Until recently, pretty much all e-readers used E-Ink displays like the ones in Amazon’s Kindle and Barnes & Noble’s Nook. However, at CES we’ve seen a number of concept designs and prototypes-from both Asian contract manufacturers and established companies-that are billed as “e-readers”, but use LCD screens like the ones in typical notebooks.
Are these devices truly e-readers? The whole point of electronic paper-based e-readers is that the display, which doesn’t use a backlight, mimics the look of physical paper and is easier on the eyes than a bright, backlit LCD. I saw many LCD “e-readers” at the show, but none had those same qualities.
Tech companies are as susceptible to trends as teenage girls and I’d argue that many of the companies making LCD-based e-readers are simply jumping on the craze for these devices. Many of these so-called e-readers are no more than tablet PCs or MID (mobile Internet devices), capable of displaying e-books with e-reader software but not really optimized for that purpose. It’s no different, really, than a mobile phone running Amazon’s Kindle app, or any other e-reader software for that matter. The only difference between the two categories is the size of the screen.
Much of the hype is just that. After all, this is CES-the place where companies go to put forth ideas and gauge the reception from the media and potential customers.
Which brings me around to the MSI 10-inch dual-screen e-reader concept. The clam-shell prototype device was surprisingly lightweight in my hands, and had a touchscreen that made it easy to navigate around the Windows 7 starter operating system. The screens responded to being reoriented from the vertical position to horizontal; in horizontal mode, the unit has a virtual keyboard with haptic feedback. The prototype is intriguing, to be sure, but, MSI has no plans to bring it to market, and according to a product manager, the product won’t be manufactured until at least 2011. Ditto for the company’s other concept display, a half-inch-thick (give or take) tablet “e-reader” with touchscreen, running Google Android. Both devices ran e-reader software, had LCD screens, and used full-featured operating systems. They were capable of far more than many traditional e-readers, but will they be optimal if what you really want is a device primarily to read novels on your commute?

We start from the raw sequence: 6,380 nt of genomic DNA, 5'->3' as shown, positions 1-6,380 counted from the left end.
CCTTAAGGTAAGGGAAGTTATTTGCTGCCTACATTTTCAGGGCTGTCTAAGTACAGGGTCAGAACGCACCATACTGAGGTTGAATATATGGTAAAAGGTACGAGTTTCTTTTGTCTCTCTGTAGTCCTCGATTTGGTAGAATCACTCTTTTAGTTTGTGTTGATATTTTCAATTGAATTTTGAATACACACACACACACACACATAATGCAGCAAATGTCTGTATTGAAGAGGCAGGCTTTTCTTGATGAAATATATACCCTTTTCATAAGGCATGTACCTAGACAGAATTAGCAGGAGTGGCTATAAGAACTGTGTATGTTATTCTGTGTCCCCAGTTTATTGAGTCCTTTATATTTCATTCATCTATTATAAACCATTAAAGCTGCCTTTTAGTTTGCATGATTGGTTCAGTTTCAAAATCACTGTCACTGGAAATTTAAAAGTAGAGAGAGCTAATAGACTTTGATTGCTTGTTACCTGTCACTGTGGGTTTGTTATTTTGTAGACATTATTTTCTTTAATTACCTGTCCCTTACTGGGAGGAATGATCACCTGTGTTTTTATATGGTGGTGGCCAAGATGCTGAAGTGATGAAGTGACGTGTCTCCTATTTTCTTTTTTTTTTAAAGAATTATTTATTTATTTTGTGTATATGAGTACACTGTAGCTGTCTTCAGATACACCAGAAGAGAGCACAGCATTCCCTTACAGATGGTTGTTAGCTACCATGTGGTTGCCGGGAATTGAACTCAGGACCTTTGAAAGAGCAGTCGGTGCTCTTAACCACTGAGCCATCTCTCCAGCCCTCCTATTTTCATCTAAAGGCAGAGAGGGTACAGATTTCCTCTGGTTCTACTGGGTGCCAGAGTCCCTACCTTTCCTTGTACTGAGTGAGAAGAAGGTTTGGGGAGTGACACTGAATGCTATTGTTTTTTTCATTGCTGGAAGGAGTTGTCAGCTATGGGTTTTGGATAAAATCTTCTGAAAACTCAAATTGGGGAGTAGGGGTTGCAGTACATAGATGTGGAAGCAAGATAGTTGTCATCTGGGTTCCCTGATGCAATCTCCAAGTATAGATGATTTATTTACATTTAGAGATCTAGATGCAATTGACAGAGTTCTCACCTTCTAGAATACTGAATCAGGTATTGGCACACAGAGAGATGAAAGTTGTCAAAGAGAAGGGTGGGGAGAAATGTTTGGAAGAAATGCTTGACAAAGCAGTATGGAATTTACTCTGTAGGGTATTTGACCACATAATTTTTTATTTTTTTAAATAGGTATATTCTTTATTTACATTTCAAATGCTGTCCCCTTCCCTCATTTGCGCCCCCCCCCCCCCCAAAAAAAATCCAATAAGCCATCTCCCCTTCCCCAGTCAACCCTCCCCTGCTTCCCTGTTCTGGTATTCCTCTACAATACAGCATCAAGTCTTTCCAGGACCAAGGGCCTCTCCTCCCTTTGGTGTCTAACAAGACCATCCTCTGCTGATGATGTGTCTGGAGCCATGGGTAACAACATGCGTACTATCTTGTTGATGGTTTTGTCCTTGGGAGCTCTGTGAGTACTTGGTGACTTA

Other e-readers, like the Entourage eDge and the Spring Designs Alex Reader, also include multi-purpose LCD screens. But in addition, they have E-Ink displays of equal or greater size that the manufacturers intend for use as the primary reading display.
While many of the tablet/MID devices introduced at CES look promising, none appear ready to replace electronic paper for long-form reading. When the sun set in Vegas, they’re still just small PCs that let you access electronic books, along with doing a whole lot of other stuff.
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